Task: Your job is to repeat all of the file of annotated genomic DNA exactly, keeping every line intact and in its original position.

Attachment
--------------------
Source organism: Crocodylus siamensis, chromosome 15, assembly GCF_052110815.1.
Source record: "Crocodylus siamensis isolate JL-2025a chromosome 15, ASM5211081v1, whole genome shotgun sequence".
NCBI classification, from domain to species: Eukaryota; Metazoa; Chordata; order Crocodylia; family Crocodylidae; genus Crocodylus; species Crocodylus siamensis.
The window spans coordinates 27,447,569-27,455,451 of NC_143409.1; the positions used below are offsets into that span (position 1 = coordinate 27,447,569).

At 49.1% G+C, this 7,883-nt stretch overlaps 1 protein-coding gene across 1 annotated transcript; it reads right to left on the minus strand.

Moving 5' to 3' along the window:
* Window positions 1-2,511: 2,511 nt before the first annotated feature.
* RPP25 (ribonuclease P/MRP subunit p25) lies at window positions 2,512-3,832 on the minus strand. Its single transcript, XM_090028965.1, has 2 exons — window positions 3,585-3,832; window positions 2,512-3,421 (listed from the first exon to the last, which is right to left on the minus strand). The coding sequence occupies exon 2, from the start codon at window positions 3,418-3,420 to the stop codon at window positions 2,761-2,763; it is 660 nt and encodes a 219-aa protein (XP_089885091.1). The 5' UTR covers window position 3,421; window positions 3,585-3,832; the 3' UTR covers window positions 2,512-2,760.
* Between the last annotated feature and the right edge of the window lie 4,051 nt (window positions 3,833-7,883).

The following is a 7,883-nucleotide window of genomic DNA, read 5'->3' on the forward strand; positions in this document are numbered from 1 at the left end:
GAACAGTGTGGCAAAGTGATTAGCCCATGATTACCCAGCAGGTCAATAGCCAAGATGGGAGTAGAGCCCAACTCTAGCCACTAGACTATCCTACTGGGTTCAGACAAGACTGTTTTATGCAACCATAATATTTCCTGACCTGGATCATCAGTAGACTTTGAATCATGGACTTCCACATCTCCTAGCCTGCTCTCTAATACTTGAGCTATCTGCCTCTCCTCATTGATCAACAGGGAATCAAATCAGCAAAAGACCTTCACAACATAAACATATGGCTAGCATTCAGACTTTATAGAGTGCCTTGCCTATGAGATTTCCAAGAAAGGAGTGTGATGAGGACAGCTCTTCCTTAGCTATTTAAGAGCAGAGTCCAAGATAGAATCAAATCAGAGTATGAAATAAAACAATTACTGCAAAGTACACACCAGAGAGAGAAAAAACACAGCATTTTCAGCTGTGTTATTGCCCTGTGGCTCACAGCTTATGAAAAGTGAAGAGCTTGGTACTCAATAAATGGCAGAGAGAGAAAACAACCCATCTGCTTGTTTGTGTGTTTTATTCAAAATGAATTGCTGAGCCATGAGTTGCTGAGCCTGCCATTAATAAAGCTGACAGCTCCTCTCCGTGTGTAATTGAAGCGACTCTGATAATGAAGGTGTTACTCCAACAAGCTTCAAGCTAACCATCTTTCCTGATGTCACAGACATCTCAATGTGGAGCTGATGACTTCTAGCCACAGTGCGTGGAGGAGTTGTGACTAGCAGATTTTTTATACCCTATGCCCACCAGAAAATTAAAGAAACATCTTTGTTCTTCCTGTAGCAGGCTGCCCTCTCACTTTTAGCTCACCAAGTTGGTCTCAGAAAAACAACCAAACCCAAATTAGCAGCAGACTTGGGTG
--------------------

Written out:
Source organism: Crocodylus siamensis, chromosome 15, assembly GCF_052110815.1.
Source record: "Crocodylus siamensis isolate JL-2025a chromosome 15, ASM5211081v1, whole genome shotgun sequence".
NCBI classification, from domain to species: Eukaryota; Metazoa; Chordata; order Crocodylia; family Crocodylidae; genus Crocodylus; species Crocodylus siamensis.
The window spans coordinates 27,447,569-27,455,451 of NC_143409.1; the positions used below are offsets into that span (position 1 = coordinate 27,447,569).

At 49.1% G+C, this 7,883-nt stretch overlaps 1 protein-coding gene across 1 annotated transcript; it reads right to left on the minus strand.

Moving 5' to 3' along the window:
* Window positions 1-2,511: 2,511 nt before the first annotated feature.
* RPP25 (ribonuclease P/MRP subunit p25) lies at window positions 2,512-3,832 on the minus strand. Its single transcript, XM_090028965.1, has 2 exons — window positions 3,585-3,832; window positions 2,512-3,421 (listed from the first exon to the last, which is right to left on the minus strand). The coding sequence occupies exon 2, from the start codon at window positions 3,418-3,420 to the stop codon at window positions 2,761-2,763; it is 660 nt and encodes a 219-aa protein (XP_089885091.1). The 5' UTR covers window position 3,421; window positions 3,585-3,832; the 3' UTR covers window positions 2,512-2,760.
* Between the last annotated feature and the right edge of the window lie 4,051 nt (window positions 3,833-7,883).

The following is a 7,883-nucleotide window of genomic DNA, read 5'->3' on the forward strand; positions in this document are numbered from 1 at the left end:
GAACAGTGTGGCAAAGTGATTAGCCCATGATTACCCAGCAGGTCAATAGCCAAGATGGGAGTAGAGCCCAACTCTAGCCACTAGACTATCCTACTGGGTTCAGACAAGACTGTTTTATGCAACCATAATATTTCCTGACCTGGATCATCAGTAGACTTTGAATCATGGACTTCCACATCTCCTAGCCTGCTCTCTAATACTTGAGCTATCTGCCTCTCCTCATTGATCAACAGGGAATCAAATCAGCAAAAGACCTTCACAACATAAACATATGGCTAGCATTCAGACTTTATAGAGTGCCTTGCCTATGAGATTTCCAAGAAAGGAGTGTGATGAGGACAGCTCTTCCTTAGCTATTTAAGAGCAGAGTCCAAGATAGAATCAAATCAGAGTATGAAATAAAACAATTACTGCAAAGTACACACCAGAGAGAGAAAAAACACAGCATTTTCAGCTGTGTTATTGCCCTGTGGCTCACAGCTTATGAAAAGTGAAGAGCTTGGTACTCAATAAATGGCAGAGAGAGAAAACAACCCATCTGCTTGTTTGTGTGTTTTATTCAAAATGAATTGCTGAGCCATGAGTTGCTGAGCCTGCCATTAATAAAGCTGACAGCTCCTCTCCGTGTGTAATTGAAGCGACTCTGATAATGAAGGTGTTACTCCAACAAGCTTCAAGCTAACCATCTTTCCTGATGTCACAGACATCTCAATGTGGAGCTGATGACTTCTAGCCACAGTGCGTGGAGGAGTTGTGACTAGCAGATTTTTTATACCCTATGCCCACCAGAAAATTAAAGAAACATCTTTGTTCTTCCTGTAGCAGGCTGCCCTCTCACTTTTAGCTCACCAAGTTGGTCTCAGAAAAACAACCAAACCCAAATTAGCAGCAGACTTGGGTG